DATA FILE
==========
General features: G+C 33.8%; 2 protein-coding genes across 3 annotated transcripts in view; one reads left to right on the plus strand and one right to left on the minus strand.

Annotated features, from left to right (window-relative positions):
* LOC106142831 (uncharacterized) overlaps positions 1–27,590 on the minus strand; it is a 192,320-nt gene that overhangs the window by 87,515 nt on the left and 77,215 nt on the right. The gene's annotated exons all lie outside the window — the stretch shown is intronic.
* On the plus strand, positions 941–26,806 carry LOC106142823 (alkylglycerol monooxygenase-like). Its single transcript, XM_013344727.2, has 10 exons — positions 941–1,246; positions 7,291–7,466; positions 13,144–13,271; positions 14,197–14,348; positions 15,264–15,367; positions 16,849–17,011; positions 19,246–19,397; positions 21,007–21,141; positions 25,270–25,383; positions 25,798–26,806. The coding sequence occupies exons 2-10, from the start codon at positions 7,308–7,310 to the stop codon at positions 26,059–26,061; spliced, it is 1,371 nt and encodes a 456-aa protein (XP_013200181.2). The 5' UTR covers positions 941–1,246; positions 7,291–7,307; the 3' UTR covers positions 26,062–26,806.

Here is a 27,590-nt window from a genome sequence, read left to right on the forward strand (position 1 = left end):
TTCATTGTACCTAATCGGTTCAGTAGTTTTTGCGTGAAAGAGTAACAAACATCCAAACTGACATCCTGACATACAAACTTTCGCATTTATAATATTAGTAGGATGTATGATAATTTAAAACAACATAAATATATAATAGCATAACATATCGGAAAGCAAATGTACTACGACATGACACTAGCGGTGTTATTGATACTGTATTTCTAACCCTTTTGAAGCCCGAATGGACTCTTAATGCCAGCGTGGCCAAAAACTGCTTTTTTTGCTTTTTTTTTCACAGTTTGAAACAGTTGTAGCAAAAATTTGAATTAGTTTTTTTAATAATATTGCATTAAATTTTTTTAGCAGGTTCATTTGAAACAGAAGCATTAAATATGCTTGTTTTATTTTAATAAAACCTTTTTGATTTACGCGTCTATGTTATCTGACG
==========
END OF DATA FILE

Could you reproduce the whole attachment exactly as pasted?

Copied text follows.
General features: G+C 33.8%; 2 protein-coding genes across 3 annotated transcripts in view; one reads left to right on the plus strand and one right to left on the minus strand.

Annotated features, from left to right (window-relative positions):
* LOC106142831 (uncharacterized) overlaps positions 1–27,590 on the minus strand; it is a 192,320-nt gene that overhangs the window by 87,515 nt on the left and 77,215 nt on the right. The gene's annotated exons all lie outside the window — the stretch shown is intronic.
* On the plus strand, positions 941–26,806 carry LOC106142823 (alkylglycerol monooxygenase-like). Its single transcript, XM_013344727.2, has 10 exons — positions 941–1,246; positions 7,291–7,466; positions 13,144–13,271; positions 14,197–14,348; positions 15,264–15,367; positions 16,849–17,011; positions 19,246–19,397; positions 21,007–21,141; positions 25,270–25,383; positions 25,798–26,806. The coding sequence occupies exons 2-10, from the start codon at positions 7,308–7,310 to the stop codon at positions 26,059–26,061; spliced, it is 1,371 nt and encodes a 456-aa protein (XP_013200181.2). The 5' UTR covers positions 941–1,246; positions 7,291–7,307; the 3' UTR covers positions 26,062–26,806.

Here is a 27,590-nt window from a genome sequence, read left to right on the forward strand (position 1 = left end):
TTCATTGTACCTAATCGGTTCAGTAGTTTTTGCGTGAAAGAGTAACAAACATCCAAACTGACATCCTGACATACAAACTTTCGCATTTATAATATTAGTAGGATGTATGATAATTTAAAACAACATAAATATATAATAGCATAACATATCGGAAAGCAAATGTACTACGACATGACACTAGCGGTGTTATTGATACTGTATTTCTAACCCTTTTGAAGCCCGAATGGACTCTTAATGCCAGCGTGGCCAAAAACTGCTTTTTTTGCTTTTTTTTTCACAGTTTGAAACAGTTGTAGCAAAAATTTGAATTAGTTTTTTTAATAATATTGCATTAAATTTTTTTAGCAGGTTCATTTGAAACAGAAGCATTAAATATGCTTGTTTTATTTTAATAAAACCTTTTTGATTTACGCGTCTATGTTATCTGACG